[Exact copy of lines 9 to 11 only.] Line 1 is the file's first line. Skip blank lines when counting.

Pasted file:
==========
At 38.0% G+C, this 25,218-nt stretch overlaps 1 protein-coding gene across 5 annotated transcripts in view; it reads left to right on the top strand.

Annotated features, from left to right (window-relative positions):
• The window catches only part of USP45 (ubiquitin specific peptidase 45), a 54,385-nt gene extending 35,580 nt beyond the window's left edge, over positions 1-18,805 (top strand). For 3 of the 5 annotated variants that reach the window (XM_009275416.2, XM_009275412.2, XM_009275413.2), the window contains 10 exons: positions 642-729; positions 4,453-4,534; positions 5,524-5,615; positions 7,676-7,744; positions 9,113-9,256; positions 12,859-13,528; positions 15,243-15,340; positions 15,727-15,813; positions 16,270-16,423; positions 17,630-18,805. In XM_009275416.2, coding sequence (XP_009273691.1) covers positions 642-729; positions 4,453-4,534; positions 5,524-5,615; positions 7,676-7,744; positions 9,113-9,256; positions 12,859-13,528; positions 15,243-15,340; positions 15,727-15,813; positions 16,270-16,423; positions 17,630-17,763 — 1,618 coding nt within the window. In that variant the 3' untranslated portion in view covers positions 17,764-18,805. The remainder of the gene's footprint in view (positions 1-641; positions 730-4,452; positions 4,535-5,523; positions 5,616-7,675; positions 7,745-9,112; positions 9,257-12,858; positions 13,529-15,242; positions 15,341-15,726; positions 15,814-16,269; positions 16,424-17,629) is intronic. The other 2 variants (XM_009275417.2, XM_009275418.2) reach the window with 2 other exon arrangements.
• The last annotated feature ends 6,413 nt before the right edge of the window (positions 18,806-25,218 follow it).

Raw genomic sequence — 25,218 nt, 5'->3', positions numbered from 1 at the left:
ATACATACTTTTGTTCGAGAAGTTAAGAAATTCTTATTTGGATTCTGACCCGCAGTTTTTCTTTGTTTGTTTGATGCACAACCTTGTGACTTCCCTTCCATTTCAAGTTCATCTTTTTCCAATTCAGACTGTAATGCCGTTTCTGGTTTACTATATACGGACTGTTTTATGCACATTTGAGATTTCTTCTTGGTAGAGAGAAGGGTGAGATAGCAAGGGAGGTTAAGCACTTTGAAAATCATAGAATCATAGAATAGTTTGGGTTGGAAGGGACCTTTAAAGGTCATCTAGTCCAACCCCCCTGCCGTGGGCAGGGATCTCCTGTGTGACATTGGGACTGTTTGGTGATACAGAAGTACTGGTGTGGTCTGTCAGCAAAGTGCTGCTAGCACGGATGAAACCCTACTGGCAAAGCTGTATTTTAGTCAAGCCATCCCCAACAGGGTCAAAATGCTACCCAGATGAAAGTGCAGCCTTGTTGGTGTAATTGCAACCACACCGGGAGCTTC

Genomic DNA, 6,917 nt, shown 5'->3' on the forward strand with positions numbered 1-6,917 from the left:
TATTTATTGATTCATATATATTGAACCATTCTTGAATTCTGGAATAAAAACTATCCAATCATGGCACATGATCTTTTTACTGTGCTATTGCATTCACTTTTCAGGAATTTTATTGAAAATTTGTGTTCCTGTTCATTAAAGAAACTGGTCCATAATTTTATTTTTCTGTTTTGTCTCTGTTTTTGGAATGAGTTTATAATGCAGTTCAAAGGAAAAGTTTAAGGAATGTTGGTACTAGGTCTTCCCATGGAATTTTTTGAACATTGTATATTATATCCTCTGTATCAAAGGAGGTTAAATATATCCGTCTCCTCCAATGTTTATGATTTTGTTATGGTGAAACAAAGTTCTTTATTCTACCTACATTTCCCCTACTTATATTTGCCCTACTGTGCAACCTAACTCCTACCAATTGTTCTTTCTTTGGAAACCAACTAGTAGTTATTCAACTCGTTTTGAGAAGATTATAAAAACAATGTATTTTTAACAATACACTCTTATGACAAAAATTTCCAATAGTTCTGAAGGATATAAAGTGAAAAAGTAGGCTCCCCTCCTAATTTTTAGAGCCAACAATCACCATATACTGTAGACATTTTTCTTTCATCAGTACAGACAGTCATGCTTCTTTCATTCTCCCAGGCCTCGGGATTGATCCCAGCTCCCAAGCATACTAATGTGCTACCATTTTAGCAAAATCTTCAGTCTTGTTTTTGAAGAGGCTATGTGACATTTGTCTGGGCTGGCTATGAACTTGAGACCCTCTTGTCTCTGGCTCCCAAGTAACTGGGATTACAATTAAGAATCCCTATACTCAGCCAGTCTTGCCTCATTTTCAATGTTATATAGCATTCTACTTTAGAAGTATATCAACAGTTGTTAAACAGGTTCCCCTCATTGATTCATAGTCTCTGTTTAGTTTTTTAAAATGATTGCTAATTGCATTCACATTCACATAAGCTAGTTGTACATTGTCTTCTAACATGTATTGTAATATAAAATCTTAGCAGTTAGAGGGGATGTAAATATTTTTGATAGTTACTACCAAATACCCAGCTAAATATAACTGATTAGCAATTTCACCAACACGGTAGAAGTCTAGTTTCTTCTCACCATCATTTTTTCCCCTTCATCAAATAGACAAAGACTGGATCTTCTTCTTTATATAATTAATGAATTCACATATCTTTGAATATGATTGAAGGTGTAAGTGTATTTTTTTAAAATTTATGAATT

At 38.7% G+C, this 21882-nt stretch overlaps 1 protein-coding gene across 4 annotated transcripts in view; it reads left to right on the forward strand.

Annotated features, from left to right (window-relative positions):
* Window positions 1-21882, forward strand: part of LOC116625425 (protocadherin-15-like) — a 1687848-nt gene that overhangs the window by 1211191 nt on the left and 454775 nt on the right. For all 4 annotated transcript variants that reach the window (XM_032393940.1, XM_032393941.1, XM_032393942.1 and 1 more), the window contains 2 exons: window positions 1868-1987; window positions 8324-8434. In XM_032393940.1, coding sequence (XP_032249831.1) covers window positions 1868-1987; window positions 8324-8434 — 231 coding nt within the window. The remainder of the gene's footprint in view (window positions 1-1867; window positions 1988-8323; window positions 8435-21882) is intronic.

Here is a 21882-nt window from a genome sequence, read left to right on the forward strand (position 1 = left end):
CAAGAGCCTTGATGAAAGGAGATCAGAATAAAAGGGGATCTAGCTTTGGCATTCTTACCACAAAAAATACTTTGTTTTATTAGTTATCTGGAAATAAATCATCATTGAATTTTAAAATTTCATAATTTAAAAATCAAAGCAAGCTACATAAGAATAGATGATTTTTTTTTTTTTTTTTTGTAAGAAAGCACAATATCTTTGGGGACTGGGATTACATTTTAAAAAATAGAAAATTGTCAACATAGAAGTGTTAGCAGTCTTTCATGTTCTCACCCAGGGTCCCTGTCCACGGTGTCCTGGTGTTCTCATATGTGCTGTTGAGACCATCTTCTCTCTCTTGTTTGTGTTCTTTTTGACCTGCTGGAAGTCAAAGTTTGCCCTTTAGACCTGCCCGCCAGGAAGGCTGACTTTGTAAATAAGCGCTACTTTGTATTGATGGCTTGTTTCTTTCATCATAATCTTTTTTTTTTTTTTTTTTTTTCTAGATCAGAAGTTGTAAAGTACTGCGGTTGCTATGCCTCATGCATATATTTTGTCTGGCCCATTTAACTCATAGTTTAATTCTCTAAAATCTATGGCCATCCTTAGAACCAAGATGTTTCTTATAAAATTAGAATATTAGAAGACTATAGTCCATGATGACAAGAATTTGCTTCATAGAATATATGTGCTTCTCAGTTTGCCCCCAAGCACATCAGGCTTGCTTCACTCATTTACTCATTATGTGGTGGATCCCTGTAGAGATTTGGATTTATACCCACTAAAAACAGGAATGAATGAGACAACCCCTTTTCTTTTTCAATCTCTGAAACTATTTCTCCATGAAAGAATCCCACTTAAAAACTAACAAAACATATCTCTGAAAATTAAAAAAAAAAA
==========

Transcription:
At 38.7% G+C, this 21882-nt stretch overlaps 1 protein-coding gene across 4 annotated transcripts in view; it reads left to right on the forward strand.

Annotated features, from left to right (window-relative positions):
* Window positions 1-21882, forward strand: part of LOC116625425 (protocadherin-15-like) — a 1687848-nt gene that overhangs the window by 1211191 nt on the left and 454775 nt on the right. For all 4 annotated transcript variants that reach the window (XM_032393940.1, XM_032393941.1, XM_032393942.1 and 1 more), the window contains 2 exons: window positions 1868-1987; window positions 8324-8434. In XM_032393940.1, coding sequence (XP_032249831.1) covers window positions 1868-1987; window positions 8324-8434 — 231 coding nt within the window. The remainder of the gene's footprint in view (window positions 1-1867; window positions 1988-8323; window positions 8435-21882) is intronic.